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Dear Recycling Bins: The Importance of Staying Consistent

Dear Recycling Bins: The Importance of Staying Consistent

Dear Recycling Bins: The Importance of Staying Consistent

Dear Recycling Bins,

I’m usually pretty good at recycling, but since the beginning of the lockdown, I feel like I’ve started to get lazy with it. A visit to the supermarket is now a bit of a hurried ordeal so I don’t have the time to think so much about my purchases (usually I browse for packaging made from recycled material or opt for as little packaging as possible.)

When it comes to putting things in my recycling bin, I feel like I haven’t got the motivation ,inclination, or time to wash and sort everything properly as I’m currently working from home and trying to home school the kids.

I do feel guilty as I know that refuse teams are working really hard to keep on top of things and I don’t want to make their job even more difficult.

Is it really bad if I don’t stay on top of sorting my recycling?

Man Holding Recycling Bin

It’s a very difficult time for everyone and the waste and recycling industry is definitely feeling it as well. You’re right that refuse teams are working flat out to maintain waste and recycling collections, and on top of that, recycling centres have been closed which has led to rubbish and bulky waste piling up or even being dumped in some areas.

This is why despite what’s going on, it’s even more important to recycle now than ever. We can’t let our hard work go to waste. We don’t want to come out of this pandemic and have to face the cost and effort of clearing up tonnes of extra rubbish. And we definitely don’t want to hurt our planet any more.

If you don’t sort your recycling, it can become contaminated which can make recycling much more expensive, difficult, or even impossible. An entire load of recycling can be rejected because of contamination which cancels out any effort you or anyone else has made to recycle.

Contamination can also:

  • Damage or get trapped in the machinery at the recycling centre. Plastic bags are notorious for getting caught in machines.
  • Put recycling centre workers at risk. The people who have to manually sort the contamination can be exposed to potentially hazardous waste.
  • Reduce the value of materials like paper, cardboard, plastic, and metal. Contamination lowers the quality and the going rate at which they can be sold.
  • Increase costs to councils because rejected recyclables will end up in landfill. This is money that could be far better spent.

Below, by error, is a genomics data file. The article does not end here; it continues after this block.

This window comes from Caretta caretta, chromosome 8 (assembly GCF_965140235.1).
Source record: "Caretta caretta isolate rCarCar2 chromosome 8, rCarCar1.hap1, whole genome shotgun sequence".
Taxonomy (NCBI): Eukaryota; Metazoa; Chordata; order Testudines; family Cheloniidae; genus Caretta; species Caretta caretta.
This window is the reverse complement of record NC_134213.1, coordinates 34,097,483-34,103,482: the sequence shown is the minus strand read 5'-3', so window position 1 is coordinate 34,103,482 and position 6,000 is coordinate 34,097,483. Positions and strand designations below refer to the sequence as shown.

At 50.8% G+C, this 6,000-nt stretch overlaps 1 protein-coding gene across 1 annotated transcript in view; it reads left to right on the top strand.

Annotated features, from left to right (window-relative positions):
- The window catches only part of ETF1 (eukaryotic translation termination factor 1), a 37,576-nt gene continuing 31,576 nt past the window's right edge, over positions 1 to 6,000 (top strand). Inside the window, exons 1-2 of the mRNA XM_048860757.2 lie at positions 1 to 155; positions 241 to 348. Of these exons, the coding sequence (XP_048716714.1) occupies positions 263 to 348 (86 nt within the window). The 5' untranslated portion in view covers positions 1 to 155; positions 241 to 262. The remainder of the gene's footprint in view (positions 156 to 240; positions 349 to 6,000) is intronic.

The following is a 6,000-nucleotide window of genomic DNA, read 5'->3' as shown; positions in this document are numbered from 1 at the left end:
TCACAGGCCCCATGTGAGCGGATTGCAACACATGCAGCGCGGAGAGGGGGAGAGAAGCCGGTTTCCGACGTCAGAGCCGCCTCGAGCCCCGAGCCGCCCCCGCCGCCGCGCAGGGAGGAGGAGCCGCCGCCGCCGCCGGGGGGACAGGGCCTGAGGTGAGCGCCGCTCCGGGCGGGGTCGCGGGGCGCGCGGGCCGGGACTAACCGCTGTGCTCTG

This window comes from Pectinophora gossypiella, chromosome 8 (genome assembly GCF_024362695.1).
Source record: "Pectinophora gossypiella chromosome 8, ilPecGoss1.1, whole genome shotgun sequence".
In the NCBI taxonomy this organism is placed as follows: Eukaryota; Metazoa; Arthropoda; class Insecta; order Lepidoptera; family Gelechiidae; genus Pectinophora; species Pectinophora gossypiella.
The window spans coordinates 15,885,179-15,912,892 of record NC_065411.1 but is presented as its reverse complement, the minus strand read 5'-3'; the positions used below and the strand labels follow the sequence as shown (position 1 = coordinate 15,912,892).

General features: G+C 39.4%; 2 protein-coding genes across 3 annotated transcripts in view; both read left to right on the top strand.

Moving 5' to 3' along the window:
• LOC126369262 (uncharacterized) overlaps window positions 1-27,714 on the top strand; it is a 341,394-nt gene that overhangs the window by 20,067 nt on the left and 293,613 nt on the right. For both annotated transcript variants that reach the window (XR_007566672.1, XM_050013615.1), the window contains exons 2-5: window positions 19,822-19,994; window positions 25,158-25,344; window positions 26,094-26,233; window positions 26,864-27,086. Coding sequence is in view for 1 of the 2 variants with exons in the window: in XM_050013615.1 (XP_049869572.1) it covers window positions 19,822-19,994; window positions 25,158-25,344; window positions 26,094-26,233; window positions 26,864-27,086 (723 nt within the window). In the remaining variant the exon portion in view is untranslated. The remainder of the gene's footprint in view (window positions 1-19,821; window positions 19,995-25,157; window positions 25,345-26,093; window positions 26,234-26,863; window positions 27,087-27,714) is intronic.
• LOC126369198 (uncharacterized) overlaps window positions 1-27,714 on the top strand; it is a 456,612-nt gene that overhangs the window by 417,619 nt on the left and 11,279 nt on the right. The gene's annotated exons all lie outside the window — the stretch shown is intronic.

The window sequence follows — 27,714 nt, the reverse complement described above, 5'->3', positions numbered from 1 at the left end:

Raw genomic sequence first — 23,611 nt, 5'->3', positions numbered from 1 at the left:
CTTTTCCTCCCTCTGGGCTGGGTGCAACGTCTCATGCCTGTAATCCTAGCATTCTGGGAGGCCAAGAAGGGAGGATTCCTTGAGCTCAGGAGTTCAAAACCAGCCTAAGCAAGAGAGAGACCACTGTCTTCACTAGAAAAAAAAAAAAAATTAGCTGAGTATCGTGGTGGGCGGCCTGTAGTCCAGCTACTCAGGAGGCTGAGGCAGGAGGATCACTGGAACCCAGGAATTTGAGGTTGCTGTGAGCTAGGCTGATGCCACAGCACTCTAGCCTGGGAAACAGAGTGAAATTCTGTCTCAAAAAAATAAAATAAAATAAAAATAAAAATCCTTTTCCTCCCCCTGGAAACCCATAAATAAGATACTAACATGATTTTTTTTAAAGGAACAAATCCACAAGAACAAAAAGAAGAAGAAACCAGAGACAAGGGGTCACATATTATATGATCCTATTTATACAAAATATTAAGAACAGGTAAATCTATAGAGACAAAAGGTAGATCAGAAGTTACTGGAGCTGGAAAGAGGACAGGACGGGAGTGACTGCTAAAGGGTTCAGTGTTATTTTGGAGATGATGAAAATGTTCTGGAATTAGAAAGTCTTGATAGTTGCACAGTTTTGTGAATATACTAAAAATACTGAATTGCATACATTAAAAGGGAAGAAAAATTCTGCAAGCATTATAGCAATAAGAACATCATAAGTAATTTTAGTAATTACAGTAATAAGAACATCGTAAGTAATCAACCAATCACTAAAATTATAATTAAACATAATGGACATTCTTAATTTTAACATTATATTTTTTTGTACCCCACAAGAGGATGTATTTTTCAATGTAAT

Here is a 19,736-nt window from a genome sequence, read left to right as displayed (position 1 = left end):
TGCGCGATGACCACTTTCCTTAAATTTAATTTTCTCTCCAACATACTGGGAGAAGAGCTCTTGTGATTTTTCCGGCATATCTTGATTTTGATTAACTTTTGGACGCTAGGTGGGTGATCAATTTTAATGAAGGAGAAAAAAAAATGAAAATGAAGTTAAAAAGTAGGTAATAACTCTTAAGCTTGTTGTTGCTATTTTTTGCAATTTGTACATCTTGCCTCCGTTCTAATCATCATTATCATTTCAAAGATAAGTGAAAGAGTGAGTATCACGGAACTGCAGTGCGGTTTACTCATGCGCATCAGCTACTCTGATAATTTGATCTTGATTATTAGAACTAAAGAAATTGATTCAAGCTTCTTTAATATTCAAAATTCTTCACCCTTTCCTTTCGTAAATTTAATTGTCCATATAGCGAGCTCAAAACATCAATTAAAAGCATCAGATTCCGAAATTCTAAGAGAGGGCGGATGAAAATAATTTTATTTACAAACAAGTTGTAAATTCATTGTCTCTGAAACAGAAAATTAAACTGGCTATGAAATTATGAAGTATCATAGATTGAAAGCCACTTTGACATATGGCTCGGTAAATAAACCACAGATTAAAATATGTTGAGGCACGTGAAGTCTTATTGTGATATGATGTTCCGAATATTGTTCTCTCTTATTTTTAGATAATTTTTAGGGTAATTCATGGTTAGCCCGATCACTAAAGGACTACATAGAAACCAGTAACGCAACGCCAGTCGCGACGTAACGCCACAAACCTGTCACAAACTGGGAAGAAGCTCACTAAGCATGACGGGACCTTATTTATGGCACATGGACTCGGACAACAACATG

So to avoid turning your perfectly good recyclables into trash, avoid putting these in with your recycling at all costs:

  • Plastic bags
  • Clingfilm
  • Bubble wrap
  • Pizza/takeaway boxes
  • Coloured paper
  • Non-recyclable plastics (check the label and your local council’s website for more information as the rules can vary.) As a general rule, if the label says 1-PET or 2- HDPE, the item will be recyclable as these are among the most commonly recycled types of plastics.
  • Hazardous waste- things like paint, engine oil, or any kind of pesticide. Check on your council’s website or on Recycle Now to see what the rules are for items like this. Sometimes they are accepted at recycling centres (though check which centres near you are open as many are still closed/only open for limited hours due to coronavirus, and social distancing rules are in place.)
  • Nappies and sanitary products- These are a biohazard and must be put in with your general waste.


How to avoid contaminating your recycling

  • Check what the rules are in your area by looking at your council’s website. They might have extra coronavirus information and guidance too. The better informed you are, the more able you’ll feel to make the right choices.
  • Get the family involved. It shouldn’t just be you taking responsibility for recycling, make sure everyone understands what they have to do. In fact, why not make a recycling less part of the kids’ home schooling?
  • We know time is tight and things are tough at the moment, but try to remember to give your recyclables a rinse. Whoever’s turn it is to do the dishes can do this once they’ve finished the pots and pans.

Do these few things and you’ll make life easier for hard-working refuse teams and recycling workers, and you’ll still be doing your bit for the planet that sustains us. Keep up the good work!

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